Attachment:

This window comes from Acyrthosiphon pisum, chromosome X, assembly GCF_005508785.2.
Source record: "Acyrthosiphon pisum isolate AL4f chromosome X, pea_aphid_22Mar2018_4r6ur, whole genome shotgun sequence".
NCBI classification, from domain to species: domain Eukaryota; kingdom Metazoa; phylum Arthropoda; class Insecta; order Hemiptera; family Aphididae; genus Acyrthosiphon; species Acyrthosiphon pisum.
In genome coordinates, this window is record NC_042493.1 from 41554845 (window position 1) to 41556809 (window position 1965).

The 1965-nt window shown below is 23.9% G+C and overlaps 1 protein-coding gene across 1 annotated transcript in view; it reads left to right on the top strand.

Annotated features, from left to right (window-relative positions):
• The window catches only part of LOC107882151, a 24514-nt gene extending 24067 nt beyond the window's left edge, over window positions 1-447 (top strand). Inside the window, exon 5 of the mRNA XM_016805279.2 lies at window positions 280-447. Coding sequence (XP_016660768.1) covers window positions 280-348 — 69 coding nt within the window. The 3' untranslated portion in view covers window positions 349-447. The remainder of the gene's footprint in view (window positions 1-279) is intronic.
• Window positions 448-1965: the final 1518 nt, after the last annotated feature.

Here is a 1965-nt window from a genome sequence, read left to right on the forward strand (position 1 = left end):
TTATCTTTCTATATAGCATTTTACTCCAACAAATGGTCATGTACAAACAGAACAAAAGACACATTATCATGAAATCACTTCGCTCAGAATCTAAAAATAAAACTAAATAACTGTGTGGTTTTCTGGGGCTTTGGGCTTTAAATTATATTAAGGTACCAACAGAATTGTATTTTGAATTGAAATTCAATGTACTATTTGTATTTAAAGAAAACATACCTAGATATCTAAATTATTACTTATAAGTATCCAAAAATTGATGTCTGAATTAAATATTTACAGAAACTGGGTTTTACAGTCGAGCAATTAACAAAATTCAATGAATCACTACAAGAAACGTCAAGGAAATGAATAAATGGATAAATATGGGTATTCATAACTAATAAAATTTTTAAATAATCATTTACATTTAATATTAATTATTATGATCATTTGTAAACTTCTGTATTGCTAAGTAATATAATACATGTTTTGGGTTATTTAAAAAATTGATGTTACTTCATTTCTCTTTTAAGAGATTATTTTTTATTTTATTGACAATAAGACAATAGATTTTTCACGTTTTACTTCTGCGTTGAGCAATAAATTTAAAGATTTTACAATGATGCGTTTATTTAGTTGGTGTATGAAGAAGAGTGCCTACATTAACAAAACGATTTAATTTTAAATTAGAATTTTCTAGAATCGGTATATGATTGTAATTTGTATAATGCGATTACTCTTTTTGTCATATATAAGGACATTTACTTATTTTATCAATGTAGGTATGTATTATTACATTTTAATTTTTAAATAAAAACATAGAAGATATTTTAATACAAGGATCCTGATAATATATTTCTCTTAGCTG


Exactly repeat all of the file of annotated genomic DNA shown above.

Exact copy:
This window comes from Acyrthosiphon pisum, chromosome X, assembly GCF_005508785.2.
Source record: "Acyrthosiphon pisum isolate AL4f chromosome X, pea_aphid_22Mar2018_4r6ur, whole genome shotgun sequence".
NCBI classification, from domain to species: domain Eukaryota; kingdom Metazoa; phylum Arthropoda; class Insecta; order Hemiptera; family Aphididae; genus Acyrthosiphon; species Acyrthosiphon pisum.
In genome coordinates, this window is record NC_042493.1 from 41554845 (window position 1) to 41556809 (window position 1965).

The 1965-nt window shown below is 23.9% G+C and overlaps 1 protein-coding gene across 1 annotated transcript in view; it reads left to right on the top strand.

Annotated features, from left to right (window-relative positions):
• The window catches only part of LOC107882151, a 24514-nt gene extending 24067 nt beyond the window's left edge, over window positions 1-447 (top strand). Inside the window, exon 5 of the mRNA XM_016805279.2 lies at window positions 280-447. Coding sequence (XP_016660768.1) covers window positions 280-348 — 69 coding nt within the window. The 3' untranslated portion in view covers window positions 349-447. The remainder of the gene's footprint in view (window positions 1-279) is intronic.
• Window positions 448-1965: the final 1518 nt, after the last annotated feature.

Here is a 1965-nt window from a genome sequence, read left to right on the forward strand (position 1 = left end):
TTATCTTTCTATATAGCATTTTACTCCAACAAATGGTCATGTACAAACAGAACAAAAGACACATTATCATGAAATCACTTCGCTCAGAATCTAAAAATAAAACTAAATAACTGTGTGGTTTTCTGGGGCTTTGGGCTTTAAATTATATTAAGGTACCAACAGAATTGTATTTTGAATTGAAATTCAATGTACTATTTGTATTTAAAGAAAACATACCTAGATATCTAAATTATTACTTATAAGTATCCAAAAATTGATGTCTGAATTAAATATTTACAGAAACTGGGTTTTACAGTCGAGCAATTAACAAAATTCAATGAATCACTACAAGAAACGTCAAGGAAATGAATAAATGGATAAATATGGGTATTCATAACTAATAAAATTTTTAAATAATCATTTACATTTAATATTAATTATTATGATCATTTGTAAACTTCTGTATTGCTAAGTAATATAATACATGTTTTGGGTTATTTAAAAAATTGATGTTACTTCATTTCTCTTTTAAGAGATTATTTTTTATTTTATTGACAATAAGACAATAGATTTTTCACGTTTTACTTCTGCGTTGAGCAATAAATTTAAAGATTTTACAATGATGCGTTTATTTAGTTGGTGTATGAAGAAGAGTGCCTACATTAACAAAACGATTTAATTTTAAATTAGAATTTTCTAGAATCGGTATATGATTGTAATTTGTATAATGCGATTACTCTTTTTGTCATATATAAGGACATTTACTTATTTTATCAATGTAGGTATGTATTATTACATTTTAATTTTTAAATAAAAACATAGAAGATATTTTAATACAAGGATCCTGATAATATATTTCTCTTAGCTG